This is another smart move to make if your oven won’t reach temperatures all the way down to 150, as it will help some excess heat escape.
Rest assured that it is difficult to overcook jerky. An extra couple of hours doesn’t make a huge difference in the dehydrator or in such a low temperature in the oven.
Experiment with your processing times. Some people prefer crunchy, dry jerky, while others like it a little bit chewier. Jerky stores longer the more it is dehydrated, so keep that in mind when deciding how long to process your meat.
Making Deer Jerky on an Open Flame
You can even make deer jerky over an open flame if you are blessed with both patience and a lot of time on your hands. It is a tricky endeavor because you must keep the rack of jerky strips close enough to the flame that they cure, but do not broil or burn.
In the photo below you will see my son-in-law attempting to make jerky over an open flame.
He and some buddies took turns holding the drying rack, and then propped it over the flame using a tripod that I used for grilling over an open flame.
The meat turned out tasty, but I am not quite sure it was cured enough after only three hours to call it true jerky.
Making Deer Jerky in a Smoker
Regardless of what type of smoker you are using, charcoal, propane gas, or electric, keep the temperature between 165 to 200 degrees F (73 to 93 degrees C) when making jerky. Typically, it takes about four the six hours to cure jerky in a smoker. Yes, that is a wide temperature range.
Smokers vary so much in both dimension and fuel type, the average temperature for making jerky will vary, as well. We use the propane smoker shown in the photos above and keep the temperature between 180 to 200 degrees.
The jerky shown in the photos took about four hours to cure – with the exception of the sausage rolls which took a full six hours to cure.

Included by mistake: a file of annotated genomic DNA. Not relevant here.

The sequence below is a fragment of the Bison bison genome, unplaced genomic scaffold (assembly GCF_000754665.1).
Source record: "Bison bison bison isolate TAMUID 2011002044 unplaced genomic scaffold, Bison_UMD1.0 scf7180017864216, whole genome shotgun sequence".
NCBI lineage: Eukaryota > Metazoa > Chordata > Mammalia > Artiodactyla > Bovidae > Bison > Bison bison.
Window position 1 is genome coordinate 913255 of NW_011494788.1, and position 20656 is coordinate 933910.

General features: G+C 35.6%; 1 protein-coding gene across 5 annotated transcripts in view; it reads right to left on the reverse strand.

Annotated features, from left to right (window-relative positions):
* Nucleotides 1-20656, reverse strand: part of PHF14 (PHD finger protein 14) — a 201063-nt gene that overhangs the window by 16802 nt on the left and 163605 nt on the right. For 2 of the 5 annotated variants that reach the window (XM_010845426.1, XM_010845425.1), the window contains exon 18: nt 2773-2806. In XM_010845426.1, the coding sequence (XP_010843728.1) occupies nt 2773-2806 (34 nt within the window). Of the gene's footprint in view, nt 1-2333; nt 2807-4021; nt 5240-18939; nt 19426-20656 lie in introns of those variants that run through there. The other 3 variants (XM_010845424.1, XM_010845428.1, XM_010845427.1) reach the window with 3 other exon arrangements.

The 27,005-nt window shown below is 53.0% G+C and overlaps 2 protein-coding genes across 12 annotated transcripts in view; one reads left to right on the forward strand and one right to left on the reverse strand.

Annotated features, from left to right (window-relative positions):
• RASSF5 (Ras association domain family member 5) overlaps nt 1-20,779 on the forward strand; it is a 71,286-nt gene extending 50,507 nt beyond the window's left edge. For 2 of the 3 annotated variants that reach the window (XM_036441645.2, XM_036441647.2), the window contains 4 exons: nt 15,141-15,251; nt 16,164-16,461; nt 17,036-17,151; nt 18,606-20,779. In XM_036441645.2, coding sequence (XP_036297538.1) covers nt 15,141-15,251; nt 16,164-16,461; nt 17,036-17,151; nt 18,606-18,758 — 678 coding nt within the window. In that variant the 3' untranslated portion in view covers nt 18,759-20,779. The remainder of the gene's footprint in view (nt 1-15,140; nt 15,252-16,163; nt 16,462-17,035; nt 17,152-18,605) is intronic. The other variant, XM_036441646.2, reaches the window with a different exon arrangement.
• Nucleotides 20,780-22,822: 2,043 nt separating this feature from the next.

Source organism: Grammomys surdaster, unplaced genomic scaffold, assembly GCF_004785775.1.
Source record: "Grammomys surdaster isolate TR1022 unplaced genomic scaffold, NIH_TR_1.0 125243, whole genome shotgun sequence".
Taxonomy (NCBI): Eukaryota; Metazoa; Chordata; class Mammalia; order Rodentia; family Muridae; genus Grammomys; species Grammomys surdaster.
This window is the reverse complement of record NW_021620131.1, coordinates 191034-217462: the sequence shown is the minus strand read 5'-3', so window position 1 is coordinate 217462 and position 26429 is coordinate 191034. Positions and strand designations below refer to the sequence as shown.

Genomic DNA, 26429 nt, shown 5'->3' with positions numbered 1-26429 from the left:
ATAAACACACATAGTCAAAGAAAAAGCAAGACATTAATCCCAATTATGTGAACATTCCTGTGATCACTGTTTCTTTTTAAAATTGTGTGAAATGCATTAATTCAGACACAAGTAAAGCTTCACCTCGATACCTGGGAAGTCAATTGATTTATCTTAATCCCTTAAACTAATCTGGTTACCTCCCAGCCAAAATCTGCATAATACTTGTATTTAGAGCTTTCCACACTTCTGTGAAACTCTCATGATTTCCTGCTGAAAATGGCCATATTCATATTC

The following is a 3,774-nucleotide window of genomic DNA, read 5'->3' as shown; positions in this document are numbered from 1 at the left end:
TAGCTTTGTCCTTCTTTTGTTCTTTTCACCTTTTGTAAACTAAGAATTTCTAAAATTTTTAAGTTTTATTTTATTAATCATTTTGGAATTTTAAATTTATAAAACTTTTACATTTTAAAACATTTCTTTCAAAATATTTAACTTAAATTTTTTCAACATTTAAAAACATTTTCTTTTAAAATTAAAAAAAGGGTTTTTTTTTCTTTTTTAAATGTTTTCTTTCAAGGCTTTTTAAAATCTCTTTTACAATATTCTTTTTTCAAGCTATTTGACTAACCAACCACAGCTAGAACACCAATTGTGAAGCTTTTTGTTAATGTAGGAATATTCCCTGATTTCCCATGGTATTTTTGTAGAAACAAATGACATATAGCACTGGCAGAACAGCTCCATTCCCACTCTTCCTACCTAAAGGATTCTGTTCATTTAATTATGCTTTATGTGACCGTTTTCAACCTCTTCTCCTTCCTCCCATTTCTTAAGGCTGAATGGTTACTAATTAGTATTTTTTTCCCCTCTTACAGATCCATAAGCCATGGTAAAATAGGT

Let’s Make Some Jerky!
One thing is for sure, no matter what type of meat that you use or which heat source you opt to try, a tray of jerky does not last for very long – the wafting smell of the deliciously seasoned meat will coax everyone on your homestead right to it as it comes off the rack!
Store the meat in a Ziploc bag or in a jar in the cabinet. It can also keep in the fridge or freezer for even longer. In most cases and under ideal circumstances, jerky will last for several months.
What’s your favorite go-to deer jerky recipe?
A city girl learning to homestead on an acre of land in the country. Wife and homeschooling mother of four. Enjoying life, and everything that has to do with self sufficient living.
10 thoughts on “Simple and Delicious Deer Jerky in the Dehydrator”
So you don’t like venison, “No, you don’t like the way it was processed or prepared”. Hopefully, I haven’t insulted some husband’s macho ego, but its true. Most people say, “I didn’t know that was deer meat. Key: Lots of water washings, no trauma meat, no fat, separate each muscle as there are several hidden scent glands. Lean ground or chunks can not be beaten for stew or chili, “no grease”. Beyond that any encountered problem is the recipe or the cook, however “Jerky” is a no brain er.
Do you have to cook the meat prior to placing it in the dehydrator?
No. The meat is being dried, not really cooked.
You said that you are “not a huge fan of deer meat. Maybe (you) are processing it wrong.”. Well, my wife wasn’t a big fan either until I started aging it for two weeks in a 34 degree refrigerator before I butcher it. Since I’ve been doing this I have not made a single roast because all cuts that are big enough for steak or butterflying are made into steaks. I have never had more tender or juicy venison and my wife and two daughters absolutely devour venison now.
I have a refrigerator in my shop that I removed the shelves and rigged a rod to hang the deer that I have only skinned then cut in half. After the two weeks I butcher it. It loses about 20 percent of it’s weight from evaporation and some areas of the exposed meet turn dark, but not because it is spoiled. I only need to trim off the discoloration. There are many articles out there that address the topic.
Happy hunting and eating!!!
Thanks for the info, Troy! Good to know, and I’m sure others will find it helpful as well.
I’m glad to hear that not very many women like venison happy holidays
Alton Brown has an interesting way of making jerky with out using the heat of a dehydrator.
Use a cheap box fan and two cheap furnace filters and turn the fan on and go for about 12-14 hrs.
You should NOT reuse the filters. That was the general consensus but I have no idea why.
Also Use Teriyakii sauce instead of soy sauce. A bit more flavor.
We made the mistake of not cutting our venison thin enough! But the dog loves them!!
I’ve been looking for a good beef jerky recipe – thanks for this one! 🙂
Definitely on my things to do list!! 🙂
That looks yummy! I hope my hubby gets a deer or two this fall. 🙂